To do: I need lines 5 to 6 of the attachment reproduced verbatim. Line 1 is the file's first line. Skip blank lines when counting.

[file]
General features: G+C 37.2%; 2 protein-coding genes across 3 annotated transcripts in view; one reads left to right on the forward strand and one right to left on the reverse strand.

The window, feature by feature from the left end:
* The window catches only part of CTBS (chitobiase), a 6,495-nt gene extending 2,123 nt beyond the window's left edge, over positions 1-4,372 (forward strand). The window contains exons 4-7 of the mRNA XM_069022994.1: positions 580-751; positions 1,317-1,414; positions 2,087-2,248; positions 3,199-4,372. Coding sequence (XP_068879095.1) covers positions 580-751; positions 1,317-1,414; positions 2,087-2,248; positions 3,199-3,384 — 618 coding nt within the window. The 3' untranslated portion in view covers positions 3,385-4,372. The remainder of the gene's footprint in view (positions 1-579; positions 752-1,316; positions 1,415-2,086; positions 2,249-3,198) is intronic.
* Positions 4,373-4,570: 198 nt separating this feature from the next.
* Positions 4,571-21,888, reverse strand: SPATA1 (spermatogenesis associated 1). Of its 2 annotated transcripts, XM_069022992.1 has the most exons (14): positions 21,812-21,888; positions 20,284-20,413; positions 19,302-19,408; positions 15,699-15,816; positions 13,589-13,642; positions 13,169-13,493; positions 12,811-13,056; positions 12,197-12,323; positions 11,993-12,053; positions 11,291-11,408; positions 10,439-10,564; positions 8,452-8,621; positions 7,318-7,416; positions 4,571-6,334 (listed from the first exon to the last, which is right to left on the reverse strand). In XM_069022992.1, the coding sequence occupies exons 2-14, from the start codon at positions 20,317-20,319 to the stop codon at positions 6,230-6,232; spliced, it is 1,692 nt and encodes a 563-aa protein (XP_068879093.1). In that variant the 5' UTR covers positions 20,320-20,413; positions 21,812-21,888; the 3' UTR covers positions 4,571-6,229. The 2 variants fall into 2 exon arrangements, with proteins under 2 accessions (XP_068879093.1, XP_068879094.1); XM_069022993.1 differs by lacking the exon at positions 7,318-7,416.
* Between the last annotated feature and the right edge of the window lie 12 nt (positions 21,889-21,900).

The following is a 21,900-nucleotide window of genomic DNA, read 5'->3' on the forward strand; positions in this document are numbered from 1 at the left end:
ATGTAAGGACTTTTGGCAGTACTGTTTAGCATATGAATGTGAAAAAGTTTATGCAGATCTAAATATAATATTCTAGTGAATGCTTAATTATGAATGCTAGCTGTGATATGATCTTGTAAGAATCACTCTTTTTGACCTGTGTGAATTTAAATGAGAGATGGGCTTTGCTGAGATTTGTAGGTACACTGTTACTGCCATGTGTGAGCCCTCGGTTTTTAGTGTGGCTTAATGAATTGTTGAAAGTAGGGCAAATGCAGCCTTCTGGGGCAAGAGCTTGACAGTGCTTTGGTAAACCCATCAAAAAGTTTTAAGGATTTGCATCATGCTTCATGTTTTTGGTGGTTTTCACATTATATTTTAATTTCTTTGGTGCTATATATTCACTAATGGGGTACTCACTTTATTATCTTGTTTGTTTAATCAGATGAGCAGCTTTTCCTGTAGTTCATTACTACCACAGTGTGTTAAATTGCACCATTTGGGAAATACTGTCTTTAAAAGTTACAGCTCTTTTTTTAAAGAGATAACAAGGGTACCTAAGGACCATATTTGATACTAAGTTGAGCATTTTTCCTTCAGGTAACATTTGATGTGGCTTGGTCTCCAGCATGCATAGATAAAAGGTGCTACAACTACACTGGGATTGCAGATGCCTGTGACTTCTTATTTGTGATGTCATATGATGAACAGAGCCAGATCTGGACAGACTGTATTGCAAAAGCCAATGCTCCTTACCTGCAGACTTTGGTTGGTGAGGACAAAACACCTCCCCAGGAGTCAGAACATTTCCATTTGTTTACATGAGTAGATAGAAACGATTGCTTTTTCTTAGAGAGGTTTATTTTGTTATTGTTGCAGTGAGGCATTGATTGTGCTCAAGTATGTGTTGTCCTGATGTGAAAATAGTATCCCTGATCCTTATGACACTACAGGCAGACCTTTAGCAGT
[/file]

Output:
* Positions 4,571-21,888, reverse strand: SPATA1 (spermatogenesis associated 1). Of its 2 annotated transcripts, XM_069022992.1 has the most exons (14): positions 21,812-21,888; positions 20,284-20,413; positions 19,302-19,408; positions 15,699-15,816; positions 13,589-13,642; positions 13,169-13,493; positions 12,811-13,056; positions 12,197-12,323; positions 11,993-12,053; positions 11,291-11,408; positions 10,439-10,564; positions 8,452-8,621; positions 7,318-7,416; positions 4,571-6,334 (listed from the first exon to the last, which is right to left on the reverse strand). In XM_069022992.1, the coding sequence occupies exons 2-14, from the start codon at positions 20,317-20,319 to the stop codon at positions 6,230-6,232; spliced, it is 1,692 nt and encodes a 563-aa protein (XP_068879093.1). In that variant the 5' UTR covers positions 20,320-20,413; positions 21,812-21,888; the 3' UTR covers positions 4,571-6,229. The 2 variants fall into 2 exon arrangements, with proteins under 2 accessions (XP_068879093.1, XP_068879094.1); XM_069022993.1 differs by lacking the exon at positions 7,318-7,416.
* Between the last annotated feature and the right edge of the window lie 12 nt (positions 21,889-21,900).